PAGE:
OPINIONS China builds 'green wall' to stop sand encroachment

OPINIONS

China builds 'green wall' to stop sand encroachment

CGTN

03:15, September 16, 2018

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(Photo: CGTN)

China is one of the largest countries in the world, and contains large area of deserts and degraded land, especially in its northern part. Based on a national survey, the deserts and sandy land will lead to a loss of 172 million square meters by wind erosion.

Combining serious wind erosion and shifting sand dune encroachment with strong sand and dust storms, China has suffered from serious sand encroachment and fought back with different sand fixation mechanisms.

Since 1978, great efforts have been made by China to combat desertification. The Three-North Protective Forest Shelterbelt Program, or the Green Great Wall, is an attempt to tackle the problem. It covers 13 provinces and autonomous regions in northern China with a total area of 4.1 million square meters, accounting for 42.4 percent of the total land area.

On May 5, 1993, a strong sandstorm swept through northwest China, killing 85 people. Since then, the Chinese government has conducted national surveys in the desert and sandy land in the hope of shifting these vulnerable areas.

National monitoring of desertification has been carried out every five years since the establishment of the United Nations Convention to Combat Desertification (UNCCD) in 1994. China's efforts have paid off, and since early 2000, the situation is looking up.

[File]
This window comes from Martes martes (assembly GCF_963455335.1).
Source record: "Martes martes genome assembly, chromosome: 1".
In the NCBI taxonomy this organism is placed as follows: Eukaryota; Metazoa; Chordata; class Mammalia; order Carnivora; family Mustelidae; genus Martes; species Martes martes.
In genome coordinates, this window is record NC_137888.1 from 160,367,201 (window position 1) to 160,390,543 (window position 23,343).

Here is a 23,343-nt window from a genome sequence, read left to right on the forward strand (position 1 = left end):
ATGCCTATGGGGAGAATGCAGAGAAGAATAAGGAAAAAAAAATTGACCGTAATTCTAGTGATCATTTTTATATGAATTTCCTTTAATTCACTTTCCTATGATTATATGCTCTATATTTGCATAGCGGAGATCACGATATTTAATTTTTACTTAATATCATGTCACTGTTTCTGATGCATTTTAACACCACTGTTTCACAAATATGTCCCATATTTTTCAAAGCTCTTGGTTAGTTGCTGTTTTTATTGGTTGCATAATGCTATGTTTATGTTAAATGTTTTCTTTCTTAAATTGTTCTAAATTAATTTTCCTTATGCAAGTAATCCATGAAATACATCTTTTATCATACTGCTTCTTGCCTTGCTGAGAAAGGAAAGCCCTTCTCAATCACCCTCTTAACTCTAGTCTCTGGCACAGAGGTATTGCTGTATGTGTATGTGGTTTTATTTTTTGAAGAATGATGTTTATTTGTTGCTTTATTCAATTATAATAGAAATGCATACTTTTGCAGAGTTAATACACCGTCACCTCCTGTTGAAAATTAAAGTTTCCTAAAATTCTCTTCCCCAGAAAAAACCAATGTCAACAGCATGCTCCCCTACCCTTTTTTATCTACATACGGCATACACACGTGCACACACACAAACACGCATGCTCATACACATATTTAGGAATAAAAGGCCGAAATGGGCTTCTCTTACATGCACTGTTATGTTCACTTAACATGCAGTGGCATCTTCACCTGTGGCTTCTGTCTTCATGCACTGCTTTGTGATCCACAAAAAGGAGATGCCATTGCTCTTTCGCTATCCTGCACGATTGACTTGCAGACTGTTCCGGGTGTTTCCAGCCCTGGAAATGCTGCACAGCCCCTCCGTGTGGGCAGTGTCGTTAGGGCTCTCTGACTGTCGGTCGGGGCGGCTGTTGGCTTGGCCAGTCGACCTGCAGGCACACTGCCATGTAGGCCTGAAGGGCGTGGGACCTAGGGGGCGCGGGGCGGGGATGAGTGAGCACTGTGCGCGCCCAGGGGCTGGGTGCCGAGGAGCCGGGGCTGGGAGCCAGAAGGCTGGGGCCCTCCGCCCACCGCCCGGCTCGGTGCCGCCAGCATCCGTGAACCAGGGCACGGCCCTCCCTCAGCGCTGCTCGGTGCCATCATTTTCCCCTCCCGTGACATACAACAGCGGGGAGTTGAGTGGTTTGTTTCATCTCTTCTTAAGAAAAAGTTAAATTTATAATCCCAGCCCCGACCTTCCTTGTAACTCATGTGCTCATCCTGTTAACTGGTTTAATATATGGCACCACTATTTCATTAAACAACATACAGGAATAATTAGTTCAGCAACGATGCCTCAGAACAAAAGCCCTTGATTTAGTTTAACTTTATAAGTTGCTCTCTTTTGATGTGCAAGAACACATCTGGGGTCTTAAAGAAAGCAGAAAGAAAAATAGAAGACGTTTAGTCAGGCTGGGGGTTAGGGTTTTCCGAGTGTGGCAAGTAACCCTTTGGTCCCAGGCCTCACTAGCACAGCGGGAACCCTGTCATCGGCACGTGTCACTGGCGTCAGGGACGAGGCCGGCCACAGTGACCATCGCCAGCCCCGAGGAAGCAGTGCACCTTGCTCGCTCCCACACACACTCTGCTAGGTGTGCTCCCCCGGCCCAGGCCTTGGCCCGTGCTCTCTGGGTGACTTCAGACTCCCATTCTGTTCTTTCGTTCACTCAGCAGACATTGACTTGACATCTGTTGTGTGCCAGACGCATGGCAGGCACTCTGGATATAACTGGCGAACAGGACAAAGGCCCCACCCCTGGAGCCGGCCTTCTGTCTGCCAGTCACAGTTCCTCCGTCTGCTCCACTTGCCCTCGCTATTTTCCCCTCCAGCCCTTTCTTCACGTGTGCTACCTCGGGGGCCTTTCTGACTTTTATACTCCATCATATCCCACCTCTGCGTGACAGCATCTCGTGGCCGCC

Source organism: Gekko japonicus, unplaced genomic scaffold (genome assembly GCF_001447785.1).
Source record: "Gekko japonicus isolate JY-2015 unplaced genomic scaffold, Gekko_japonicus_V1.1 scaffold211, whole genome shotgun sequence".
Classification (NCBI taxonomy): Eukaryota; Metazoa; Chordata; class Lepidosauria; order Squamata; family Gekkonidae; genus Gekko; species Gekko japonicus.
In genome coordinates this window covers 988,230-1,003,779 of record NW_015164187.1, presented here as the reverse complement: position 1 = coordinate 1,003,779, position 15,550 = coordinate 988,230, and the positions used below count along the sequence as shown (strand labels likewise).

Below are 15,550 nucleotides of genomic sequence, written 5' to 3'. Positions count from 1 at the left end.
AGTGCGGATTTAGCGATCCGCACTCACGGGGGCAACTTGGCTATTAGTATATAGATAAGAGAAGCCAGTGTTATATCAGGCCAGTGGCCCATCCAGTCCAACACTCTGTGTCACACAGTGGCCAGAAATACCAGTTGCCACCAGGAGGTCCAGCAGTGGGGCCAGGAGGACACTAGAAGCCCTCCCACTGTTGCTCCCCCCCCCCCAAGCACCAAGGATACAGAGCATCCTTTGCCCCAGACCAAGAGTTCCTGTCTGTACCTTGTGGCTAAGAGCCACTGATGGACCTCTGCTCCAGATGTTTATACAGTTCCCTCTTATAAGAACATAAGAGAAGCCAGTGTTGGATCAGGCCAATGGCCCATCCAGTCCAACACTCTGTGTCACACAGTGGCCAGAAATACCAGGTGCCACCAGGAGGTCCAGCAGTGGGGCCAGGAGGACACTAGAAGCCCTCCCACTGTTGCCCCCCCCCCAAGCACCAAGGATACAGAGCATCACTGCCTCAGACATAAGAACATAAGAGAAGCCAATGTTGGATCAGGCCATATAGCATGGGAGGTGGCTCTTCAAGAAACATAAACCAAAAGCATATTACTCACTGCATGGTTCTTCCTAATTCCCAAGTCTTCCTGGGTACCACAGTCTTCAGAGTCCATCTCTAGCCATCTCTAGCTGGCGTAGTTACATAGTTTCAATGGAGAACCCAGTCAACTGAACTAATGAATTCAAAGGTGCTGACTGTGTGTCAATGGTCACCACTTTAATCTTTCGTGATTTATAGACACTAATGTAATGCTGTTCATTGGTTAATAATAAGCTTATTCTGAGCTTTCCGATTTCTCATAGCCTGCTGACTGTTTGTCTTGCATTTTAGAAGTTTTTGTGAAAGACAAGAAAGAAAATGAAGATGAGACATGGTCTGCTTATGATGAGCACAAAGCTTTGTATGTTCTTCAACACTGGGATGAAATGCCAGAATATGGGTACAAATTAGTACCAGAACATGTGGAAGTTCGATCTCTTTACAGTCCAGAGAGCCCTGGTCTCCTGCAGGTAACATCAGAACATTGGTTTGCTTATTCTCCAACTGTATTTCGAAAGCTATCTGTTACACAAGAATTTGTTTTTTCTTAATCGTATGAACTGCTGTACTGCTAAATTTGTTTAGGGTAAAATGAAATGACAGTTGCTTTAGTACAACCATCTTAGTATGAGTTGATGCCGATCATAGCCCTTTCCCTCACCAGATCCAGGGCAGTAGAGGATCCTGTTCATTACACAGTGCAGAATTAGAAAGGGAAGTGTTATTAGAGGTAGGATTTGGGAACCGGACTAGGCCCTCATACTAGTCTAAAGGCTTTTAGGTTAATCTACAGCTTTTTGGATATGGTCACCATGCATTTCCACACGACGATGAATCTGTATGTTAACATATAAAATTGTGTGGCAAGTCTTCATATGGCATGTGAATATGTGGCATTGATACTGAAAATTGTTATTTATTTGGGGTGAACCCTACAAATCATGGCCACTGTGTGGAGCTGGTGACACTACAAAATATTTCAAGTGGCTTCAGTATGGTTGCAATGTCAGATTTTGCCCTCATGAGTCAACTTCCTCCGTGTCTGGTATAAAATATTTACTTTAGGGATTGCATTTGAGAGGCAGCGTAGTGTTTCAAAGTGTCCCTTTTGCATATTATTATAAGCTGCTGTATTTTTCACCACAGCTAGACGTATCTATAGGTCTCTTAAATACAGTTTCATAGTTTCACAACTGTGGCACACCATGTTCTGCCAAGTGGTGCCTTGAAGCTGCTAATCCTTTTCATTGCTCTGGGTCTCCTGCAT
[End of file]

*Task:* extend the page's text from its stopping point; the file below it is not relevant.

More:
China's success in combating desertification can be attributed to the following reasons.

First, a series of laws and regulations on combating desertification, protecting farmland and soil have been introduced by China. There are fiscal regulations in China to combat desertification. The large-scale ecological project includes natural forest protection, the reversion of farmland to forests, the Green Great Wall program and a program focused on the Beijing-Tianjin dust sources.

Furthermore, China has realized the importance of technology in addressing desertification. Therefore, the Chinese government has increased financial investment to help enhance scientific and technological support.

In some ecologically vulnerable areas, China has developed special industries such as forestry and made great efforts to minimize the adverse effects of human activity on the land.

China's efforts to combat desertification have eased the problem, while raising public awareness of the issue.

In 2015, the UN adopted 17 Sustainable Development Goals (SDGs), which are broad and interdependent objectives that play crucially important roles in our lives. Environmental protection is definitely included in the list. When it comes to this, China's global contributions are highly regarded by the entire world.  

China's model for combating desertification can be effective in other countries, as long as the program is designed to meet the local conditions.


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